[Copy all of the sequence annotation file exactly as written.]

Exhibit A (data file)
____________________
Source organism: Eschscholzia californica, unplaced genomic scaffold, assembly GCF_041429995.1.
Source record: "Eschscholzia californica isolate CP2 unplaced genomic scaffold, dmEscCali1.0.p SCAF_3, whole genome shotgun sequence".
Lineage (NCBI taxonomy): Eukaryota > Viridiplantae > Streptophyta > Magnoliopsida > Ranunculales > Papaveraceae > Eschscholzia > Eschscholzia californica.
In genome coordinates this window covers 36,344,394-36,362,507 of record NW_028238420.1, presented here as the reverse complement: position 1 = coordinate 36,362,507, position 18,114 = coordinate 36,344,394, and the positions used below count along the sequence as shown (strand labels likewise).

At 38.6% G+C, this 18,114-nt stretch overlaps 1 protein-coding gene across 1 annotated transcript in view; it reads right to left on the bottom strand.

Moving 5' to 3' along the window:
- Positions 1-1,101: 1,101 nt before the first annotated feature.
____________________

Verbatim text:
Source organism: Eschscholzia californica, unplaced genomic scaffold, assembly GCF_041429995.1.
Source record: "Eschscholzia californica isolate CP2 unplaced genomic scaffold, dmEscCali1.0.p SCAF_3, whole genome shotgun sequence".
Lineage (NCBI taxonomy): Eukaryota > Viridiplantae > Streptophyta > Magnoliopsida > Ranunculales > Papaveraceae > Eschscholzia > Eschscholzia californica.
In genome coordinates this window covers 36,344,394-36,362,507 of record NW_028238420.1, presented here as the reverse complement: position 1 = coordinate 36,362,507, position 18,114 = coordinate 36,344,394, and the positions used below count along the sequence as shown (strand labels likewise).

At 38.6% G+C, this 18,114-nt stretch overlaps 1 protein-coding gene across 1 annotated transcript in view; it reads right to left on the bottom strand.

Moving 5' to 3' along the window:
- Positions 1-1,101: 1,101 nt before the first annotated feature.